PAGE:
Visual Python

As a mathematician, computer scientist, engineer, and wannabe teacher, I found a lot to be pleasantly surprised about in Visual Python, or VPython.  This is a Python module that provides an easy to use API for creating and animating 3D graphics.  I had looked at VPython a couple of years ago, but then tossed it into one of the dustier bins in the back of my mind, mostly because of awkwardness of installation.  But just last week a student suggested that I take a second look… and it is definitely worth a second look.

There are a lot of different environments, languages, libraries, etc., for creating graphics.  So what makes VPython special?  It does a lot of important things right.  First, it is now very easy to install, as easy as Python itself, on at least the Windows and Mac OS X platforms that I have tested (although it also advertises Linux which I have no reason to doubt).  Jumping easily between Windows and Mac is a pretty important requirement for students, with Macs at school and often Windows at home.

Second– and this is the cool part that makes VPython stand out in my opinion– it eliminates the need for the programmer to handle the details of window system management and multi-threading that is always a part of any graphical application.  You do not have to think about decoupling rendering and event handling, things that are a part of the graphics solution space.  Instead, you spend your time thinking about the problem space of the 3D objects and how they move and interact.  When you create a sphere, or plot of a function, or whatever, the window in which to display the graphics is created for you.  When you change the object’s position or add points to the function plot, a separate rendering thread handles the update to the window display for you.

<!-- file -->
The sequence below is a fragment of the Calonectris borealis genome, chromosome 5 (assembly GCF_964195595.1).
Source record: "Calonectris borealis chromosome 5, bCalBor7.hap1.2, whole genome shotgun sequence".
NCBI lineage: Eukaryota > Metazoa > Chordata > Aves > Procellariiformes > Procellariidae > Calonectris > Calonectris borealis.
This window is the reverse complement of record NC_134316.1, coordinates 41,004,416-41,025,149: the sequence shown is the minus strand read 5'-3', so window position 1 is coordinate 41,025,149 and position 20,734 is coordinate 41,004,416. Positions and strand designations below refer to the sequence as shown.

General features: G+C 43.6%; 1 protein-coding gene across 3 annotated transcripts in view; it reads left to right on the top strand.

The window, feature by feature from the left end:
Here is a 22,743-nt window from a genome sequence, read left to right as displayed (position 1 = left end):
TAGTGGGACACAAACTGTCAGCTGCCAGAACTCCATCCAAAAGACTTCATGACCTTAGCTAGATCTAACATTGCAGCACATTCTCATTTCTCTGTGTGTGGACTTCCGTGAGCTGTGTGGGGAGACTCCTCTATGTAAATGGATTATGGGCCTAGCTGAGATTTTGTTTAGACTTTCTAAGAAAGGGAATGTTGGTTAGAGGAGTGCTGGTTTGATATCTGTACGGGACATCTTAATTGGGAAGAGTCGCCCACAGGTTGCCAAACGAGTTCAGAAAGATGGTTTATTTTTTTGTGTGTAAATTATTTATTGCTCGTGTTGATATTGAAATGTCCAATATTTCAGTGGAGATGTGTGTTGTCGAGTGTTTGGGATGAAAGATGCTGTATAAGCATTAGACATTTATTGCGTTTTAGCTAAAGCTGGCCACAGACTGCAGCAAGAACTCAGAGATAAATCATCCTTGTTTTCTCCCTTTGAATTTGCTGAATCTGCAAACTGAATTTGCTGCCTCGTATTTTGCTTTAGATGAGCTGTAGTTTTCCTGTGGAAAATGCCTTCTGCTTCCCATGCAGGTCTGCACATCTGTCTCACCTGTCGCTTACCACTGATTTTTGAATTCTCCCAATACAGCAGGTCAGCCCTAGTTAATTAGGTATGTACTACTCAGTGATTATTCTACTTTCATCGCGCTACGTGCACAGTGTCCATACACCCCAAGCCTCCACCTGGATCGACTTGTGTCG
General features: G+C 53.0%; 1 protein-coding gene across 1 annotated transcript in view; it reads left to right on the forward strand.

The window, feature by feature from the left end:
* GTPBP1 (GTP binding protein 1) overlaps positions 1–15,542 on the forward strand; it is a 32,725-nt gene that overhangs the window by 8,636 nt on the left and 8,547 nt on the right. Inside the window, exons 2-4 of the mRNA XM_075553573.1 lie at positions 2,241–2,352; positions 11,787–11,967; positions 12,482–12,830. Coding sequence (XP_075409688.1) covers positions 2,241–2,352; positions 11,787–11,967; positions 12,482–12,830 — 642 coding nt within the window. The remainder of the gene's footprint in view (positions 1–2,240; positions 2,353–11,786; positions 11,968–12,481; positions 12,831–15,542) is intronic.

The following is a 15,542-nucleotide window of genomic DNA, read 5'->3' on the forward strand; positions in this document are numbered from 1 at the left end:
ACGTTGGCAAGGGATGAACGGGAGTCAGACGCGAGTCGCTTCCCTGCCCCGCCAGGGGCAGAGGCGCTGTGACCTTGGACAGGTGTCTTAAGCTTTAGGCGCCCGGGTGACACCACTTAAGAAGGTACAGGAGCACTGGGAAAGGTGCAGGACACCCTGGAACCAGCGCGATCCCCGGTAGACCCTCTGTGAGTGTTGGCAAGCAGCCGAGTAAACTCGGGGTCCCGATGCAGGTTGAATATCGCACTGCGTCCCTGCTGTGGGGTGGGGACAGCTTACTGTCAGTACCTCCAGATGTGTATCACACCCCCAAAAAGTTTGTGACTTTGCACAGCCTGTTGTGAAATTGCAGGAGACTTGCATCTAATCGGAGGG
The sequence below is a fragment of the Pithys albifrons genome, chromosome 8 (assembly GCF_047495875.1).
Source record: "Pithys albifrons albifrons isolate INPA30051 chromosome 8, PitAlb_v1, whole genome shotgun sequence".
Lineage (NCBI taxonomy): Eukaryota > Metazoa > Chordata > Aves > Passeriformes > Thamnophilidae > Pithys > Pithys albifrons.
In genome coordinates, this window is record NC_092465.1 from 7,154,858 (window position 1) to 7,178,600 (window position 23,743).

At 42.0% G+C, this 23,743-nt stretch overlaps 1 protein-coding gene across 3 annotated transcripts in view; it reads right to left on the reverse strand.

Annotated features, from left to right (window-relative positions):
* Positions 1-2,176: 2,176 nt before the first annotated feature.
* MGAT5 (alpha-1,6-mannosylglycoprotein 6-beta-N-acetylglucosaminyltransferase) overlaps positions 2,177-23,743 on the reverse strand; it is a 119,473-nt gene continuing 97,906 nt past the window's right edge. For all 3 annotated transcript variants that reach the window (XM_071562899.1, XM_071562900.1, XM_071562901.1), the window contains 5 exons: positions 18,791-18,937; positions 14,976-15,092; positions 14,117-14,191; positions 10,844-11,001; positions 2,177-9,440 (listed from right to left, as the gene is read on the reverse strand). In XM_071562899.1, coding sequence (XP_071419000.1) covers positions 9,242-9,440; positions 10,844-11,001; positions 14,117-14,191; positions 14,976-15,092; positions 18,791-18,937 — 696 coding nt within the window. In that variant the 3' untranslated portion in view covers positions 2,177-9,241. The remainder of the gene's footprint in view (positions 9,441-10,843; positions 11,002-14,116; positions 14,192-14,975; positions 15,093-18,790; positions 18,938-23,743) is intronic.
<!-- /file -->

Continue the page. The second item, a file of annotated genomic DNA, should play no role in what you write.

For non-programmers, this may not sound like such a big deal.  But this is an attribute lacking in even the simplest of graphics APIs, including Python’s built-in turtle module.  (Ok, I have used the Allegro game programming library, which uses this approach, but it is not what I would call an easy one-click install, particularly for multiple platforms.)

It is this simplicity of the “Hello World” ease with which you can create non-trivial graphical displays, move objects around, etc., that makes VPython a potentially great resource for educators, including parents working with their children at home.

I say “potentially,” because I have not yet begun working with VPython with my small group of students.  But I plan on it, am excited about it, and hopefully the students will be excited as well.

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4 Responses to Visual Python

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